Exlusive: Honda and Takata's stealth airbag fix
((This version of the March 24 story corrects total number of deaths to eight, instead of nine, in paragraph 23 and corrects deaths since late 2010 to six, instead of seven, in paragraph 24.)
By Paul Lienert and Jessica Dye
DETROIT (Reuters) - In August of 2009, after ruptured airbag inflators in Honda vehicles were linked to least four injuries and a death, the automaker quietly requested a design change and did not notify U.S. regulators, Honda confirmed in response to inquiries from Reuters.
The previously undisclosed redesign could make Honda and Takata more vulnerable in more than 100 pending federal lawsuits and dozens more state suits, according to several legal experts and an attorney suing the companies. The request shows that Honda understood the safety risks posed by the inflators long before it started expanding recalls by the millions in 2014, the attorneys and law professors said.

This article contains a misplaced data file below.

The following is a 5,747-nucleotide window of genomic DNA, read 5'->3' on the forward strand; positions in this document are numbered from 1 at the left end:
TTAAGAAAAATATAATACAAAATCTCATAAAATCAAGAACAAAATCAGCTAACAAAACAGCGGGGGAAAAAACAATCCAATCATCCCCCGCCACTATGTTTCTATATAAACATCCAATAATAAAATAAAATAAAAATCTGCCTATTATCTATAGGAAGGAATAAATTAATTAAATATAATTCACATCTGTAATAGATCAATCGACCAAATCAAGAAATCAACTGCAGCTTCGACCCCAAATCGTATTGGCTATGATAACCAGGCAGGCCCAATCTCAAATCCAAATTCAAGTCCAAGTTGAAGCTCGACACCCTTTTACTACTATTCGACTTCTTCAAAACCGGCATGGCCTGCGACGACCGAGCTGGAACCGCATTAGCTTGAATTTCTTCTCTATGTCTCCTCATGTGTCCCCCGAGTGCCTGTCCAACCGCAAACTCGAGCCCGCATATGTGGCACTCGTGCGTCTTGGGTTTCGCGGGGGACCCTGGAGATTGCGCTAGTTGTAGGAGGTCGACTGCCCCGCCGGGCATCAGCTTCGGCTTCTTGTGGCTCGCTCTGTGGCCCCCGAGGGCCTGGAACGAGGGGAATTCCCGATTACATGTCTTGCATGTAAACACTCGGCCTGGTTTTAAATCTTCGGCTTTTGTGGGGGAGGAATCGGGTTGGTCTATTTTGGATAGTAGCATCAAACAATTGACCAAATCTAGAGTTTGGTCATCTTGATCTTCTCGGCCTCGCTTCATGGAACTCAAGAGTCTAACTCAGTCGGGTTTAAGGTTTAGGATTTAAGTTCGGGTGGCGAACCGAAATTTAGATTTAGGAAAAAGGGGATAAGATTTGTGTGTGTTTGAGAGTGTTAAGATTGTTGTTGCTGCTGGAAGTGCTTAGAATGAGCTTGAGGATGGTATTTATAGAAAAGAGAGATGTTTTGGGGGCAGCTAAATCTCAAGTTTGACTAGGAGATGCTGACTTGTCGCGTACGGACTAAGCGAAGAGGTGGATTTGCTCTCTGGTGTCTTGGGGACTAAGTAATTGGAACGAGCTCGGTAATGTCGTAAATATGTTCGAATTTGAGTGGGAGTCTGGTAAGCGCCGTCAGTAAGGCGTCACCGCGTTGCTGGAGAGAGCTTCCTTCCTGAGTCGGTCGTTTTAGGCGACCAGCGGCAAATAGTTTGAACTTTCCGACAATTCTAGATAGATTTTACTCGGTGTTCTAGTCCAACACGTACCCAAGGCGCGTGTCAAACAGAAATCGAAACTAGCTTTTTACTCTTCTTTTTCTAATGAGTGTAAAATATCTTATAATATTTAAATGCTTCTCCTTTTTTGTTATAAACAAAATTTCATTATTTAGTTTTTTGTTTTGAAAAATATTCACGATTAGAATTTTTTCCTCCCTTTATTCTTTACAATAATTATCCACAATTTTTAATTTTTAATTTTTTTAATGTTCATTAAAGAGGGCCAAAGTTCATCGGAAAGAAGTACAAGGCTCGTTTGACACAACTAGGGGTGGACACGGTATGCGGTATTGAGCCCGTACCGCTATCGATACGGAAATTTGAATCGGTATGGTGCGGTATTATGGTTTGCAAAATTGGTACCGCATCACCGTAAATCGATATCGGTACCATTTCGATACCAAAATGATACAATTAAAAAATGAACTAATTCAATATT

U.S. law requires automakers to disclose safety risks and actions to prevent them to the National Highway Traffic Safety Administration. But Honda spokesman Chris Martin said the redesign did not require notice to regulators because the safety risk involved Takata manufacturing errors rather than a specific design defect.
Honda requested the redesign to “protect against the possibility of future manufacturing errors – it was not an acknowledgement of a larger design flaw in the inflators,” Martin wrote.
Honda started installing the modified inflators in some, but not all, vehicles in 2011 and continues to do so today, Martin said. Honda expanded recalls as it became aware of more defects, he said.
The fail-safe modification - outlined in Takata technical documents and internal presentations between 2009 and 2011 and confirmed by Honda - added vents in the inflator to channel pressure from an explosion away from a driver’s neck and torso. Continued...